Frenchman's Peak (note the cave on top)
Probably the most famous feature of Cape Le Grand National Park is Frenchman's Peak, a rounded massif two hundred and sixty two metres high which is crowned by a huge rock cap. The cap forms a gigantic, open cave which allows tourists to walk through the top of the mountain from one side to the other. Karen and I climbed to the top during a break in the weather. The views of the entire national park from the summit were outstanding.
The cave on Frenchman's Peak
We drove further on to the Duke of Orleans Bay, but this section of the trip was largely a waste of time. The scenery was similar to that of Esperance and Cape Le Grand, and the weather was pretty lousy. We passed through numerous showers as we drove back to town, and avoided an hour of wet weather by shopping for the supplies we would need when we left Esperance in two days time. Later in the evening we made even more use of the car, driving to a fish and chip shop to pick up some dinner, and eating it while parked above one of the beaches on the scenic drive.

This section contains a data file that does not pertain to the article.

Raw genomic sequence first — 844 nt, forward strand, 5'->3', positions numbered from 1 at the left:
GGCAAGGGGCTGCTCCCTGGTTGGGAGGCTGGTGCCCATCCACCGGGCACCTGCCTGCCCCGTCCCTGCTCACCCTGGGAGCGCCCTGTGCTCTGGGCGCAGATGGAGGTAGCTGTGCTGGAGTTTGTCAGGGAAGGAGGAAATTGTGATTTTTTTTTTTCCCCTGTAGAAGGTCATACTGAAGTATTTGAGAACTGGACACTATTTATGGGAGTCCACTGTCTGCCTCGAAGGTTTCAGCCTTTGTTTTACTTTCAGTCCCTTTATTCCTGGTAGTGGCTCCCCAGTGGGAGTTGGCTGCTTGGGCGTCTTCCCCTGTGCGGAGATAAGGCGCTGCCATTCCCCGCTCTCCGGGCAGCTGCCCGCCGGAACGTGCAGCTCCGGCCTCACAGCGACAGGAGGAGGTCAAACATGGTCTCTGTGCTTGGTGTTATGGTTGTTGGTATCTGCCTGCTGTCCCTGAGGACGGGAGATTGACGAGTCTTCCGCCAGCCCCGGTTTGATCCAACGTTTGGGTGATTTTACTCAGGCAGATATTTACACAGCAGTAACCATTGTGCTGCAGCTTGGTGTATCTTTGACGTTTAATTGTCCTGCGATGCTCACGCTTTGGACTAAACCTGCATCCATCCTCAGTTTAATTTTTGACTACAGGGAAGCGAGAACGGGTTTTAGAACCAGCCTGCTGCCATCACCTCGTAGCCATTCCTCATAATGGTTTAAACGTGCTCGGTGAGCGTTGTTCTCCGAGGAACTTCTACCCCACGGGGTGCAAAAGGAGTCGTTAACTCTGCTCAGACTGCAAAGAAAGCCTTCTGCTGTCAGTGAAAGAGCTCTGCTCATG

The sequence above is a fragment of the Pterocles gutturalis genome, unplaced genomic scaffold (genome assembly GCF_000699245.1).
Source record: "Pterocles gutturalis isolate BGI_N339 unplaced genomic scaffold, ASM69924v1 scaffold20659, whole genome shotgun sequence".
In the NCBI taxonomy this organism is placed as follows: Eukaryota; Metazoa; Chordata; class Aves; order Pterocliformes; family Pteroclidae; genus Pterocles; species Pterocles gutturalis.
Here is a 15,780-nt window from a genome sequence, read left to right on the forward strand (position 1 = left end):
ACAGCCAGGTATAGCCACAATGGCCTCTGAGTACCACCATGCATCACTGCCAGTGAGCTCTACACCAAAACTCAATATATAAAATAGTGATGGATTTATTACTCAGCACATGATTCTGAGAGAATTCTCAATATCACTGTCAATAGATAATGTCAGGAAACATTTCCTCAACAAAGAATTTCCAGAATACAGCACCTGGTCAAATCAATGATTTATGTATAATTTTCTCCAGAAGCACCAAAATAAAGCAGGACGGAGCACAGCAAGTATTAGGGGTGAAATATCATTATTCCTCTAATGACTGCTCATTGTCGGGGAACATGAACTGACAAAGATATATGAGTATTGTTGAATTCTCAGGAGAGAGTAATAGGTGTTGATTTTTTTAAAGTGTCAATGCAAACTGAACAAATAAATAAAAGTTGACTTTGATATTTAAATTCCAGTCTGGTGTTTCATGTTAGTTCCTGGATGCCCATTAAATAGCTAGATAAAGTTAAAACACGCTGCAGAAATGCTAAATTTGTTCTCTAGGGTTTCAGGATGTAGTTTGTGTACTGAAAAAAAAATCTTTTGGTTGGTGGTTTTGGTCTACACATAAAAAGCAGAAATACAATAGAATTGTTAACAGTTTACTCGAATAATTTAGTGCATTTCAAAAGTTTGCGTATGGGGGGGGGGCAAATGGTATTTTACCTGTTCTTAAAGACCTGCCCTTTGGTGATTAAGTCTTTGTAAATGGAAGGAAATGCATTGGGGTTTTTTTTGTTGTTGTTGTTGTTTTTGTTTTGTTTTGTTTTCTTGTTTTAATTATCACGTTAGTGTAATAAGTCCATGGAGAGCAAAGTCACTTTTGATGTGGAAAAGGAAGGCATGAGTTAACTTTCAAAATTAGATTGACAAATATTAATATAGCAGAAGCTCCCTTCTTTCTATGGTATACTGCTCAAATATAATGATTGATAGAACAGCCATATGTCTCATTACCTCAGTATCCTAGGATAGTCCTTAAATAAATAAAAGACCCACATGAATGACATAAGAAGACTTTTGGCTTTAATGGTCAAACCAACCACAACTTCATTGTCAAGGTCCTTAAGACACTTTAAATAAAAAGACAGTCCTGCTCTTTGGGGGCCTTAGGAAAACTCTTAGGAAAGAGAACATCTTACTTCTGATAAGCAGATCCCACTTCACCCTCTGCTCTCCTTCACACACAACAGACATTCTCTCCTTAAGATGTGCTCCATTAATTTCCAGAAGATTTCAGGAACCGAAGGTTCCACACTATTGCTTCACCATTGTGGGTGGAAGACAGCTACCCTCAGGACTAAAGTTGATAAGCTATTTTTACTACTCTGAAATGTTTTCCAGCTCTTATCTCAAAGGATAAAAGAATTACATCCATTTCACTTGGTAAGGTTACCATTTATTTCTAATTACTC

Our last day in Esperance produced the best weather of our stay there. Karen and I drove to the beach at Twilight Cove where we walked around the headland before swimming in the crystal clear channel between the beach and the granite island just offshore. We lay on the beach for an hour to read, but our concentration was interrupted by a boisterous blue heeler pup whose ignorant owners had let run free. However I completely changed my opinion of the owners, a mining company worker and his wife, when they retrieved their dog, apologised to us, settled down on their towels nearby and engaged us in a pleasant conversation for an hour. My change of opinion had absolutely nothing to do with the fact that the woman was Norwegian, young, tall, slim, blonde, tanned and wearing almost nothing!
I spent the afternoon watching a one day cricket match between Australia and New Zealand while Karen wrote postcards and did a final load of washing. After dinner we watched a Michael Palin travel show on South America, during which we learned that Cape Horn is not part of the mainland, but is actually situated on an island. I slotted that piece of trivia into a corner of my mind and settled back to watch the slightly less esoteric movie starring Nick Nolte and Julia Roberts which followed.
Tomorrow we would head north to Norseman, where a totally unexpected change of plan awaited us.